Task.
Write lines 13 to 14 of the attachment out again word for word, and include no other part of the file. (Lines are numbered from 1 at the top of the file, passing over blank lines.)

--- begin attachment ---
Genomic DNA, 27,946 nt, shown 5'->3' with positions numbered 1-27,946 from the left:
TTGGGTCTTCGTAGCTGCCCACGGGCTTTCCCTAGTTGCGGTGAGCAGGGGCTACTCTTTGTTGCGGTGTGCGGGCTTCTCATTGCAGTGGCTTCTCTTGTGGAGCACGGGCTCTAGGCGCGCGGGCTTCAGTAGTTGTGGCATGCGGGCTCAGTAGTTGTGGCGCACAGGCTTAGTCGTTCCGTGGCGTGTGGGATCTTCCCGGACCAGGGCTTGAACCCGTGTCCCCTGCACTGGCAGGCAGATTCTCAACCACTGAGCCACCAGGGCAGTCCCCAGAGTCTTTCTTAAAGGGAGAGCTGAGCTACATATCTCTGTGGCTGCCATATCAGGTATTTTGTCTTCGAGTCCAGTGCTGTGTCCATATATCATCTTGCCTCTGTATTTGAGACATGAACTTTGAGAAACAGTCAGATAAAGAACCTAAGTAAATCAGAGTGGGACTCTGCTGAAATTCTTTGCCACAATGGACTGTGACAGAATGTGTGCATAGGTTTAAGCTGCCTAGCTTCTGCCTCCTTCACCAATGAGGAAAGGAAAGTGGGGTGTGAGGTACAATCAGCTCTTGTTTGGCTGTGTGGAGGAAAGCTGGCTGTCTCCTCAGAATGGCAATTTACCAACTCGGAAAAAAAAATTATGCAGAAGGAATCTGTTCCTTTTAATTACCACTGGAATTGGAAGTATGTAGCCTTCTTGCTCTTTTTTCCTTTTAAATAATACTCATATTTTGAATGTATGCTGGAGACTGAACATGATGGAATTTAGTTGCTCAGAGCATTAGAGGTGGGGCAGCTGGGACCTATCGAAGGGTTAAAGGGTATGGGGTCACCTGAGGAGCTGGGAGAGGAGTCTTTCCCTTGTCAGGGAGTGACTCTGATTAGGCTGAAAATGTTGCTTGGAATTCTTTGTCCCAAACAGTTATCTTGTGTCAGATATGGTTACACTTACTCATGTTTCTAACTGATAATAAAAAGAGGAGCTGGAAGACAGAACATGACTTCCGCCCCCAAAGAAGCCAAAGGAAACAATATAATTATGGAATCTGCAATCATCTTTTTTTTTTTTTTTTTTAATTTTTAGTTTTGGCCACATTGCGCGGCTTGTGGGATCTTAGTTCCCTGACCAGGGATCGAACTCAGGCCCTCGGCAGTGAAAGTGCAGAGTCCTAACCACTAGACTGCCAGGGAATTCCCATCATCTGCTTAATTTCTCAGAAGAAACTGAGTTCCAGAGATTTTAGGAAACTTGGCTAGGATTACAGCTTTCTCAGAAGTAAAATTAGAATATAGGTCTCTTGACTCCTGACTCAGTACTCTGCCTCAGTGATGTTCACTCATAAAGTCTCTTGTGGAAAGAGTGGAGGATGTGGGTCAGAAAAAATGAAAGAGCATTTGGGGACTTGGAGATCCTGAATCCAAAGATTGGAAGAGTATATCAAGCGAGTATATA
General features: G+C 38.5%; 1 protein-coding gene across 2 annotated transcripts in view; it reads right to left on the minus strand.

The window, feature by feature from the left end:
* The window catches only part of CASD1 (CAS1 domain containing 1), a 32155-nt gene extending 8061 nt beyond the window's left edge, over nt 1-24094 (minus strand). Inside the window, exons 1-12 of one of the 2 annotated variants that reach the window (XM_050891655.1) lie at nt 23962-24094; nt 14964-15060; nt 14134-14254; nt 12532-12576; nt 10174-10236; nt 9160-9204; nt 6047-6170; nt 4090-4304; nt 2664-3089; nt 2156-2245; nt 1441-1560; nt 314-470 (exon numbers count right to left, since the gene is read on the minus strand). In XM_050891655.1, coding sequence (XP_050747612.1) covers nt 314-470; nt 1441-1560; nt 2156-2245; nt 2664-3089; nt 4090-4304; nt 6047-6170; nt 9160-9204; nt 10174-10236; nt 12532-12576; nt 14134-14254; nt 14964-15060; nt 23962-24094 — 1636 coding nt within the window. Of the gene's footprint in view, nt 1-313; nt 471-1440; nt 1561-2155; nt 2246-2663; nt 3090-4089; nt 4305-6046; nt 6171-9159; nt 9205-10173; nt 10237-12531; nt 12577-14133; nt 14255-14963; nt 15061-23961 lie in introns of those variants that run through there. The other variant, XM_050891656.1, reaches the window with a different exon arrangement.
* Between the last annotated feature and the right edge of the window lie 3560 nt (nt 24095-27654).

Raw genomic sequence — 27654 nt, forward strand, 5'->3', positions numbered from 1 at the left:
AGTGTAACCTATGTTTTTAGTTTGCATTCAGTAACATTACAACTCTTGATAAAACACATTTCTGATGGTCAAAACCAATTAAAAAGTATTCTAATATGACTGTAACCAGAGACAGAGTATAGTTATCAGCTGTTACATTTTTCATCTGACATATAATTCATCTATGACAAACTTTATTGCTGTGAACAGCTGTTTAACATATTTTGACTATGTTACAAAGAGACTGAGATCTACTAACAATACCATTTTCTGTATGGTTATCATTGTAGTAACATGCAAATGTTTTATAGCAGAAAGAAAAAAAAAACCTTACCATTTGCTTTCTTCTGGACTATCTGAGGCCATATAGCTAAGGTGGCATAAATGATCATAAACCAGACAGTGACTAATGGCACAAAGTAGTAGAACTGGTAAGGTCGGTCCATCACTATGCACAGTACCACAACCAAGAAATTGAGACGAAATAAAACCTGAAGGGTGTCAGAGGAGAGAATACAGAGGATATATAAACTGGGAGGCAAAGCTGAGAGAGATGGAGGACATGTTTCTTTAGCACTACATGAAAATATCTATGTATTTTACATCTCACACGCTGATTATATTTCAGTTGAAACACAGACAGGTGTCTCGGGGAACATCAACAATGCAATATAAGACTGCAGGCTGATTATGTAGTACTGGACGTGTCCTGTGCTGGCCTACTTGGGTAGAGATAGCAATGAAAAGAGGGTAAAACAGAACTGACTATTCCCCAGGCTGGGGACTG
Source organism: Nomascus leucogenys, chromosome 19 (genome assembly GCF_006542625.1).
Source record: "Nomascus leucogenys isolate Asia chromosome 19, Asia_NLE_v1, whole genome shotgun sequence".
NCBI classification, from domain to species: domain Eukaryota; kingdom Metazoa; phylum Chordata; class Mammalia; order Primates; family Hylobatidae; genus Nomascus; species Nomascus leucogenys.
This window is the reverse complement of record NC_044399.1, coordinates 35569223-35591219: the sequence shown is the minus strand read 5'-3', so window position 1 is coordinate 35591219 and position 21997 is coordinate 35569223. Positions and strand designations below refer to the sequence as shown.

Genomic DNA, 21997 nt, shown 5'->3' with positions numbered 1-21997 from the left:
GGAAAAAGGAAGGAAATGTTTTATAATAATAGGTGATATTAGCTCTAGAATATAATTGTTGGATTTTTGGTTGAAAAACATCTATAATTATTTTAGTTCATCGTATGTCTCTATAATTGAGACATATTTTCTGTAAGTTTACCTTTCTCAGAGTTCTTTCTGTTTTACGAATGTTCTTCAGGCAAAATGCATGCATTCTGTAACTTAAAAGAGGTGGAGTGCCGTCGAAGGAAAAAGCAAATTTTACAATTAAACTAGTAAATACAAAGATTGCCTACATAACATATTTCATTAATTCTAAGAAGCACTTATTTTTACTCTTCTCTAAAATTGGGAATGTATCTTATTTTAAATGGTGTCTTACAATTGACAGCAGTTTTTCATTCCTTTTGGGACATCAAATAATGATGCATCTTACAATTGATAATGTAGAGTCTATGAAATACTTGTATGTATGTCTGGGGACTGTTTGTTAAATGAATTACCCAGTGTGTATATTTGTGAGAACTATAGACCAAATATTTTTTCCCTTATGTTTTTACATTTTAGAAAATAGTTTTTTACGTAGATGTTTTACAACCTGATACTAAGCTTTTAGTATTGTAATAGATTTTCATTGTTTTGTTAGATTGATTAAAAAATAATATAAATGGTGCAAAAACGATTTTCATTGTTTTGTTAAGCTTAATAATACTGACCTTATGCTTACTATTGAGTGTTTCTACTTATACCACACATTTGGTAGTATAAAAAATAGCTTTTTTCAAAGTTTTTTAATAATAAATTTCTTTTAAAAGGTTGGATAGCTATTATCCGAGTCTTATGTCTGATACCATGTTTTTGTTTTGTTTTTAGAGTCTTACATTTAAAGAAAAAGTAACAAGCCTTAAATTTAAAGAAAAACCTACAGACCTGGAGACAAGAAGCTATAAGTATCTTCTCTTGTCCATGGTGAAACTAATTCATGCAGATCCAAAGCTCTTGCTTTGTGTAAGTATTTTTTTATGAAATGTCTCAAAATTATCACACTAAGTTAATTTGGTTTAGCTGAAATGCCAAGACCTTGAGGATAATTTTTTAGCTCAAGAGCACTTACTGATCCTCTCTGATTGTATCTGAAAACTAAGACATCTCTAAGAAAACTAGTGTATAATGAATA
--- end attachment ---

Genomic DNA, 21997 nt, shown 5'->3' with positions numbered 1-21997 from the left:
GGAAAAAGGAAGGAAATGTTTTATAATAATAGGTGATATTAGCTCTAGAATATAATTGTTGGATTTTTGGTTGAAAAACATCTATAATTATTTTAGTTCATCGTATGTCTCTATAATTGAGACATATTTTCTGTAAGTTTACCTTTCTCAGAGTTCTTTCTGTTTTACGAATGTTCTTCAGGCAAAATGCATGCATTCTGTAACTTAAAAGAGGTGGAGTGCCGTCGAAGGAAAAAGCAAATTTTACAATTAAACTAGTAAATACAAAGATTGCCTACATAACATATTTCATTAATTCTAAGAAGCACTTATTTTTACTCTTCTCTAAAATTGGGAATGTATCTTATTTTAAATGGTGTCTTACAATTGACAGCAGTTTTTCATTCCTTTTGGGACATCAAATAATGATGCATCTTACAATTGATAATGTAGAGTCTATGAAATACTTGTATGTATGTCTGGGGACTGTTTGTTAAATGAATTACCCAGTGTGTATATTTGTGAGAACTATAGACCAAATATTTTTTCCCTTATGTTTTTACATTTTAGAAAATAGTTTTTTACGTAGATGTTTTACAACCTGATACTAAGCTTTTAGTATTGTAATAGATTTTCATTGTTTTGTTAGATTGATTAAAAAATAATATAAATGGTGCAAAAACGATTTTCATTGTTTTGTTAAGCTTAATAATACTGACCTTATGCTTACTATTGAGTGTTTCTACTTATACCACACATTTGGTAGTATAAAAAATAGCTTTTTTCAAAGTTTTTTAATAATAAATTTCTTTTAAAAGGTTGGATAGCTATTATCCGAGTCTTATGTCTGATACCATGTTTTTGTTTTGTTTTTAGAGTCTTACATTTAAAGAAAAAGTAACAAGCCTTAAATTTAAAGAAAAACCTACAGACCTGGAGACAAGAAGCTATAAGTATCTTCTCTTGTCCATGGTGAAACTAATTCATGCAGATCCAAAGCTCTTGCTTTGTGTAAGTATTTTTTTATGAAATGTCTCAAAATTATCACACTAAGTTAATTTGGTTTAGCTGAAATGCCAAGACCTTGAGGATAATTTTTTAGCTCAAGAGCACTTACTGATCCTCTCTGATTGTATCTGAAAACTAAGACATCTCTAAGAAAACTAGTGTATAATGAATA